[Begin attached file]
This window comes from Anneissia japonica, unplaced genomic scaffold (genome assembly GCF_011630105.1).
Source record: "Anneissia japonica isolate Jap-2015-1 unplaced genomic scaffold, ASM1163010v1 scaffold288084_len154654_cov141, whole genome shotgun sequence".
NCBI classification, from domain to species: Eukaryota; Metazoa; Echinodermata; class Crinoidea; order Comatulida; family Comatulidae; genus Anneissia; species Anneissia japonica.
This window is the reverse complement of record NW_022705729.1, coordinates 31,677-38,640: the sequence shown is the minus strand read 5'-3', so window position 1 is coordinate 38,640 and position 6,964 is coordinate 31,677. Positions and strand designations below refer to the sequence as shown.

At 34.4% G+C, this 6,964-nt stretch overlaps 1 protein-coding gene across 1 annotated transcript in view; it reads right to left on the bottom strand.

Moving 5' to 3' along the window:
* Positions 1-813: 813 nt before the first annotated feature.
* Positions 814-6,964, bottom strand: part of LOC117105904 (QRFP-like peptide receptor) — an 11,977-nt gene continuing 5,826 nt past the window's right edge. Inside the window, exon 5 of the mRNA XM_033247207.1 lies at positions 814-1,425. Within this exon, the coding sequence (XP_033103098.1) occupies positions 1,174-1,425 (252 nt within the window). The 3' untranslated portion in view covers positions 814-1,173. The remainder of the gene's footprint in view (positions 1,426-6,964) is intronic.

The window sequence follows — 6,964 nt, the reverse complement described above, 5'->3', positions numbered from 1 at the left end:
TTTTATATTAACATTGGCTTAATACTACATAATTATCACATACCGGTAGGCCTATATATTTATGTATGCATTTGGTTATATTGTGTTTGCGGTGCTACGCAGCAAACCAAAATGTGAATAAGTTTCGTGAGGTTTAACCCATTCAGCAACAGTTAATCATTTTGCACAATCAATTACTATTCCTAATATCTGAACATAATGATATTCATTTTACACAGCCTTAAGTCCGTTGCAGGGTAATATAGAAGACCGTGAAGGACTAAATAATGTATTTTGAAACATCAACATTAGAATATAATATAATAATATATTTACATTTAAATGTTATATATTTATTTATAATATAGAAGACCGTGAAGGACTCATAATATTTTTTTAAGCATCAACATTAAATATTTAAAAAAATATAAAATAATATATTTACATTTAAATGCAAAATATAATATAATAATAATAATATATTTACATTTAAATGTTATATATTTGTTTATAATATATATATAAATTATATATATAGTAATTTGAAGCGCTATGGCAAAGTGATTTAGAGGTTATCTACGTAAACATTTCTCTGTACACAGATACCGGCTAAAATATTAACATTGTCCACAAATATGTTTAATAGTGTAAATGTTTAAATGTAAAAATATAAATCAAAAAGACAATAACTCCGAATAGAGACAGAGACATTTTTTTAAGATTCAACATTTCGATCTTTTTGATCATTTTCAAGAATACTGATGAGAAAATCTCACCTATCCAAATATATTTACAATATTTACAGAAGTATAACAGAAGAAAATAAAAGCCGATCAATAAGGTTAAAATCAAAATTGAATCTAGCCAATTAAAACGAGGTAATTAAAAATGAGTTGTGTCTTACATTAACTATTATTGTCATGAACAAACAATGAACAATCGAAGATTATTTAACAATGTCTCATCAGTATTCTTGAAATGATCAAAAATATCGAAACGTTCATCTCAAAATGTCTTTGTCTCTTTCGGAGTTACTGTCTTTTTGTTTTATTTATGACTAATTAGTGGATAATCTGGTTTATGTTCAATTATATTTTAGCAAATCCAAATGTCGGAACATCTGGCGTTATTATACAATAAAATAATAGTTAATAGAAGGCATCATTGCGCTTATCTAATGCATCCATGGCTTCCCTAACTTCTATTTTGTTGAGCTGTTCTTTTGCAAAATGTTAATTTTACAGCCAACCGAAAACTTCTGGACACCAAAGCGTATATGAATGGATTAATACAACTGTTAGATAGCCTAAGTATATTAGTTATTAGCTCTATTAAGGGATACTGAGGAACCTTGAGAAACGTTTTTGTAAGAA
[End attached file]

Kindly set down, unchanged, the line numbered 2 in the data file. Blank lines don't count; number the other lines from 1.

Source record: "Anneissia japonica isolate Jap-2015-1 unplaced genomic scaffold, ASM1163010v1 scaffold288084_len154654_cov141, whole genome shotgun sequence".